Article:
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Quant funds still lack one human power…imagination

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Last year proved to be a strong litmus test for the hedge fund industry, with a slew of strategies able to post solid returns in a market that witnessed an incredible trough to peak recovery between Q2 and Q4.

Last year proved to be a strong litmus test for the hedge fund industry, with a slew of strategies able to post solid returns in a market that witnessed an incredible trough to peak recovery between Q2 and Q4.

But quant funds had a tough time of it, as algorithms struggled to navigate the whipsaw conditions created by the pandemic. This led to significant dispersion of returns, with many household names including Bridgewater Associates, Renaissance Technologies, Winton Capital and AHL Dimension posting negative returns through May 2020. Some quant funds shut down altogether, including Philippe Laffont’s USD350 million quant fund at Coatue Management.

A quick glance at Aurum’s Hedge Fund Performance Review for December 2020 shows that every hedge fund strategy delivered positive returns for the year, apart from quants, which ended 2020 down -5.35 per cent; this is nevertheless a marked improvement on September 2020, when the average quant equity market neutral hedge fund was down -14.02 per cent.

There is no clear and obvious explanation for why quants had a tough time of it in 2020. One might argue that it was the inherent nature of algorithms, which are designed to trade logically and free of human bias, that became their Achilles Heel. The pandemic led to such severe volatility in March and April 2020 that it was hard for algorithms to understand what to make of things. They had no capacity to predict that oil prices would turn negative on 20 April, for example.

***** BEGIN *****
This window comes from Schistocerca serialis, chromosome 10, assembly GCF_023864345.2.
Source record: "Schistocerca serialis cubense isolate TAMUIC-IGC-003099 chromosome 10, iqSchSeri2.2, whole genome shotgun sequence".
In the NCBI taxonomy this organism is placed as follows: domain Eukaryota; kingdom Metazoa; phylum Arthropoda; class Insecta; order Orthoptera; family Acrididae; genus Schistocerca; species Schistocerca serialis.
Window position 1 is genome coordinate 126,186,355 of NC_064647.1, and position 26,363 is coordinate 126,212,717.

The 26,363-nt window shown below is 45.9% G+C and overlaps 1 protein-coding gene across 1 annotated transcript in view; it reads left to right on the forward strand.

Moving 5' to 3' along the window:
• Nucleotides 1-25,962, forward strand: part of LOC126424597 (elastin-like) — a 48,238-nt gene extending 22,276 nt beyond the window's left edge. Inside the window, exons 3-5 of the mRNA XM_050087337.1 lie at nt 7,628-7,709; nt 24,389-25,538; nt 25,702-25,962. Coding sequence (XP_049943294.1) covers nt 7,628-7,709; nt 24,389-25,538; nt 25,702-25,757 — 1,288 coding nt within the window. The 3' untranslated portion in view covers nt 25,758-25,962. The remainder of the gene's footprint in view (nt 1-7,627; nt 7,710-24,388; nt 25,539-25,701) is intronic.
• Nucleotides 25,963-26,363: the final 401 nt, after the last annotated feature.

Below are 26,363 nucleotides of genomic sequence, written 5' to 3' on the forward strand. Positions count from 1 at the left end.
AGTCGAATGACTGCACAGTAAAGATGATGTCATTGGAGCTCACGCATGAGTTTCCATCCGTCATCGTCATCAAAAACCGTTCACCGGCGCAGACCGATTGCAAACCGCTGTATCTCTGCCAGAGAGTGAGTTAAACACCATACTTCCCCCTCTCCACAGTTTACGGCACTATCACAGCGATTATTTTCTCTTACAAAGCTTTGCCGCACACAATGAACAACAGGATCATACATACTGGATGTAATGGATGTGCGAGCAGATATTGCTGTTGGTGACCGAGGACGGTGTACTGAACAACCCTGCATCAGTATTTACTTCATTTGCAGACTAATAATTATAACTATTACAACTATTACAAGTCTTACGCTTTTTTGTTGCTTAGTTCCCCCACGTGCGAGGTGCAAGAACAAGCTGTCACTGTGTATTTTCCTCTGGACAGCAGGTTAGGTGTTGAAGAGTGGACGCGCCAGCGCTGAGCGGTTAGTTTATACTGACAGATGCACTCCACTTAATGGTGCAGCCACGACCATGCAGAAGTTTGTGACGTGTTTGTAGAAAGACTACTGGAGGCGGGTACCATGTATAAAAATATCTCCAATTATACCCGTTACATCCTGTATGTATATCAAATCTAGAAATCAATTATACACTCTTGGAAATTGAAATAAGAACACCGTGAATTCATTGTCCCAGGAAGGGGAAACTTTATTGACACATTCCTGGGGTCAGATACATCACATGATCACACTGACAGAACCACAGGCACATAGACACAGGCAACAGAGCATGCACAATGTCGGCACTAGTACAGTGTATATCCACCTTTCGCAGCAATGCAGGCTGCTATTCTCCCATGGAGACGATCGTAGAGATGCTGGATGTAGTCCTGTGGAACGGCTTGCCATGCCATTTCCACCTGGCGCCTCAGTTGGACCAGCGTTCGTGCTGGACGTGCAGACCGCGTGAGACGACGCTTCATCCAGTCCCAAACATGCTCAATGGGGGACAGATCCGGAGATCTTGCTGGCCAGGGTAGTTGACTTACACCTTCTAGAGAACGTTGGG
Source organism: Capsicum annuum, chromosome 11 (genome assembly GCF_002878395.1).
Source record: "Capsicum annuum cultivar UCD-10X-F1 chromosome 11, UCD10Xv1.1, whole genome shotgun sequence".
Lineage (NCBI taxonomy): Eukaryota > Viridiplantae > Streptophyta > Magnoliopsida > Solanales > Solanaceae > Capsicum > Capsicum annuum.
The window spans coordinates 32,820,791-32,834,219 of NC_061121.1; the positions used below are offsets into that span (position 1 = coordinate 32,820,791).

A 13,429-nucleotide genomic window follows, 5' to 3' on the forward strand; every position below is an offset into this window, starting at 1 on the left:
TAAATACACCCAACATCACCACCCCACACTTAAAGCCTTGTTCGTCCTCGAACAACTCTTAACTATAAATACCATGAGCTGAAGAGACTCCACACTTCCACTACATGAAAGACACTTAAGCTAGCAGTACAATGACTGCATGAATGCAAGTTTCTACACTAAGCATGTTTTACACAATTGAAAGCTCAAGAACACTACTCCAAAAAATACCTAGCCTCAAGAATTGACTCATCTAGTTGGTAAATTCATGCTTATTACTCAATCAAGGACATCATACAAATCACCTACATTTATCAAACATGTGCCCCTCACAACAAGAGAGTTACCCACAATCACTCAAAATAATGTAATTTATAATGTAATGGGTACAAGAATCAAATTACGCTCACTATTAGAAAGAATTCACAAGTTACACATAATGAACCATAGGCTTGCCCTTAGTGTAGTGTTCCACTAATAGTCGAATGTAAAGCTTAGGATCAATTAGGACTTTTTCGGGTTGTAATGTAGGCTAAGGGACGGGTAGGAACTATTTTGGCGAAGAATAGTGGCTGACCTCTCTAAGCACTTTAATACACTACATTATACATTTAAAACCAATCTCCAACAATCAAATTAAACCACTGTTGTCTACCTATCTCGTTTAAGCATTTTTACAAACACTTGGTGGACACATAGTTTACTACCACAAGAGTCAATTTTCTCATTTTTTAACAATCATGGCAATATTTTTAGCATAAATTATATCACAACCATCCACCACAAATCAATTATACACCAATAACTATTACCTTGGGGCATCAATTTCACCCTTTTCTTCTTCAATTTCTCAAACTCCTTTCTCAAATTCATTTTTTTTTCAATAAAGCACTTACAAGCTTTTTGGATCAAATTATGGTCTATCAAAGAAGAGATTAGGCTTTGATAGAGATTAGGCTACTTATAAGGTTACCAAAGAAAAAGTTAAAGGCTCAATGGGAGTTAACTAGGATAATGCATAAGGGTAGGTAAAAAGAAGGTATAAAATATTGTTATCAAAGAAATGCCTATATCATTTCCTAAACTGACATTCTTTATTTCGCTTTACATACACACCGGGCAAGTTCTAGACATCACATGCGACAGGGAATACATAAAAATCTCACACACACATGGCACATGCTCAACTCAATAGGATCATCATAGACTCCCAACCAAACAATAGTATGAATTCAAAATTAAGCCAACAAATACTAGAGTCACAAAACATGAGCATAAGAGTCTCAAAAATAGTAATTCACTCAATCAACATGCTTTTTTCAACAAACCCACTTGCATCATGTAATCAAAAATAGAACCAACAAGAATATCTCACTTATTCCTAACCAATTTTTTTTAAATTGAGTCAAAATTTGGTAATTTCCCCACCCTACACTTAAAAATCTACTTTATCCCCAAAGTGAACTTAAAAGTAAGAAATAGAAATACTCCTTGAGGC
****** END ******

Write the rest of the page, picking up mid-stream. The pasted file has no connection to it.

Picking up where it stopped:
Unlike humans, algorithms lacked the ability to think creatively and imagine what ‘could’ happen amidst the chaos of the pandemic.

This proved to be a win for the good old-fashioned discretionary hedge funds who were able to trade the market waves and investor-fuelled perturbations with great alacrity.

This is not to say that quant funds are a busted flush. Far from it. But what 2020 did demonstrate was that never-before-seen exogenous events, on a global scale, can knock even the most sophisticated algorithms off their game and lead to short-term disruption in quant models.

As Adam Taback, chief investment officer of Wells Fargo Private Wealth Management told Bloomberg recently, “Quants rely on data from time periods that have no reflection of today’s environment.”

Michael Weinberg is Managing Director, Head of Hedge Funds & Alternative Alpha at APG, a leading Dutch pension provider. He is also Adjunct Professor of Economics and Finance at Columbia Business School.

In his view, the overall dispersion of returns, not just in quant funds but hedge funds more broadly, showed that alpha can be generated through manager selection. “Last year was a great example of that where you had some quant funds who were up materially while others were very publicly down materially,” Weinberg says.

He attributes the poor performance of quants to the fact that securities that had previously been low beta suddenly became high beta (i.e. consumer product companies), which had an adverse impact on quantitative models. “They hadn’t forecast this would happen, or couldn’t forecast it, and quant managers had a choice to make: either to take their models out of commission or change their model assumptions,” continues Weinberg.

Weinberg spends a lot of time looking at AI-focused investment strategies, also known as Autonomous Learning Investment Strategies (ALIS).

These are strategies that combine big data, data science and machine learning techniques, which, coupled with ever more powerful and cheaper computing power and storage, are pushing the envelope in terms of what is possible in quant trading.